Rethinking private banking in Asia-Pacific

Growing trends requiring new thinking

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Although wealth is growing fast in Asia-Pacific, the region is challenging for private banks, with a wide array of rapidly evolving international and local regulatory requirements, very high customer expectations, an outdated sales and service model and fierce competition

When it comes to KYC compliance, Asia-Pacific’s multiple jurisdictions often present private banks with difficult dilemmas. For example, Korea’s privacy regulations say that data cannot go outside the country.

But this presents a problem for HNWIs domiciled in Korea trying to provide a bank in Hong Kong with their information. Similarly, in Japan, a bank cannot share information between its own internal entities.

This extra layer of complexity will only get worse as other markets implement new privacy laws. In March 2014, the Australian Privacy Amendment Act came into effect, stipulating that all banks, pension funds and asset managers must obtain express consent to use personal information at the point of collection.

On the tax transparency front, FATCA has expanded the customary requirements for client due diligence under KYC protocols, necessitating ongoing, not periodic, review.

The net result is that client due diligence now includes, not only identifying and verifying the customer, but also identifying their beneficial ownership and control — and conducting ongoing due diligence and scrutiny, via transaction surveillance systems, throughout the course of the business relationship.

Higher expectations of sophisticated HNWIs

With the growing Asia-Pacific wealth market seeded by an unusually high proportion of self-made, first-time HNWIs, private banks must adapt to meet the broader product and higher service expectations of this entrepreneurial new customer segment. HNWIs across the wealth bands are demanding tailored advisory services, alternative investments and a multi-channel experience.

Outdated advisor service model

Traditionally, staff and front office costs have been a private bank’s biggest expense. Today, this expense is weighing the banks down with low productivity and high cost to serve. Put simply, RMs are not paying their way.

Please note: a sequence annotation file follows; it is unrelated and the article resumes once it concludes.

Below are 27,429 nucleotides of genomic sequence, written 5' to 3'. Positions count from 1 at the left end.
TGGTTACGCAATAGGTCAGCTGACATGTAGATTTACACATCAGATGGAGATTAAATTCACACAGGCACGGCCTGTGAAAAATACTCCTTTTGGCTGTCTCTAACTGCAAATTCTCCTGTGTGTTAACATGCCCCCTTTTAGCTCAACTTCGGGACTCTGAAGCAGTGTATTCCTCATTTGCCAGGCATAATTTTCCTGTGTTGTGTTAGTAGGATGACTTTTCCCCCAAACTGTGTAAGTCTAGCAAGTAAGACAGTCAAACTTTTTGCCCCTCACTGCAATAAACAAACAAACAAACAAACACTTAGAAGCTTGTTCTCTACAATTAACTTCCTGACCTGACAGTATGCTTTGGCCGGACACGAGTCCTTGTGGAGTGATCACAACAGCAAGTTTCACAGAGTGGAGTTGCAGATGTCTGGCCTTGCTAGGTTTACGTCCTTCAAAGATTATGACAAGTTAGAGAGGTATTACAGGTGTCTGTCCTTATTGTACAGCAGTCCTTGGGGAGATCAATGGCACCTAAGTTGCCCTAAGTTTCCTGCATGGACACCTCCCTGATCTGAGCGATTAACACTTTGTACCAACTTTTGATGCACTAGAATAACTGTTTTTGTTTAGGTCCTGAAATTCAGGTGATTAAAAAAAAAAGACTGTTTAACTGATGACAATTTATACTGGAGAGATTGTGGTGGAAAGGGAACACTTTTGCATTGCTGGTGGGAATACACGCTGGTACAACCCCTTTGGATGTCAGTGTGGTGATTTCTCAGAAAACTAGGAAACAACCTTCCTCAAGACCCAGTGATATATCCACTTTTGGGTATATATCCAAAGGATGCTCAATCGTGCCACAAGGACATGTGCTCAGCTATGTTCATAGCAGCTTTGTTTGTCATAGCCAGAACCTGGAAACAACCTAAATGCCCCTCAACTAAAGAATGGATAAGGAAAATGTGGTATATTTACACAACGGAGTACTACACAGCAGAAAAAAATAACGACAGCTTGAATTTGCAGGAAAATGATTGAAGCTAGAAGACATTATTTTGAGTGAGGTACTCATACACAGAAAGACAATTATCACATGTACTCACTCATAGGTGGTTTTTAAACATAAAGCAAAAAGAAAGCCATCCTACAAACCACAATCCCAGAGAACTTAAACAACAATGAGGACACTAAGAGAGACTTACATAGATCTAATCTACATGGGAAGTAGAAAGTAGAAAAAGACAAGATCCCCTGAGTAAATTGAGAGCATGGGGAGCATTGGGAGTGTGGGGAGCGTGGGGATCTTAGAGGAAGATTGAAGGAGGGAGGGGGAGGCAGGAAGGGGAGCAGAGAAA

Private banks lagging in digital services

At a time when Asia-Pacific customers lead the world in their preference for digital contact, private banks can no longer get away with legacy systems that provide a poor understanding of customer data and inconsistent information across channels. They need a world-class digital offering.

Private banks need a world-class digital offering

EY -Asia-Pacific clients prefer digital to direct contact

The move to digital is presenting traditional private banks with massive challenges, as RMs face customers who are often more digitally sophisticated than they are. As the custodian of a customer’s wealth and source of advice, a private bank cannot be seen to be a step behind its customers.


New competition from non-traditional players

The evolving digital landscape and development of new technologies has also enabled new, non-traditional competitors to emerge, including online investment platforms and peer-to-peer (P2P) lending.

Online trading and brokerage and investment platforms offer HNWIs low-cost, automated solutions for services such as investing, asset allocation and portfolio management. Interest is being driven by recent developments in China, where e-commerce players are partnering with asset management companies to offer fund products online.

This is an online summary of key findings. Download the full report.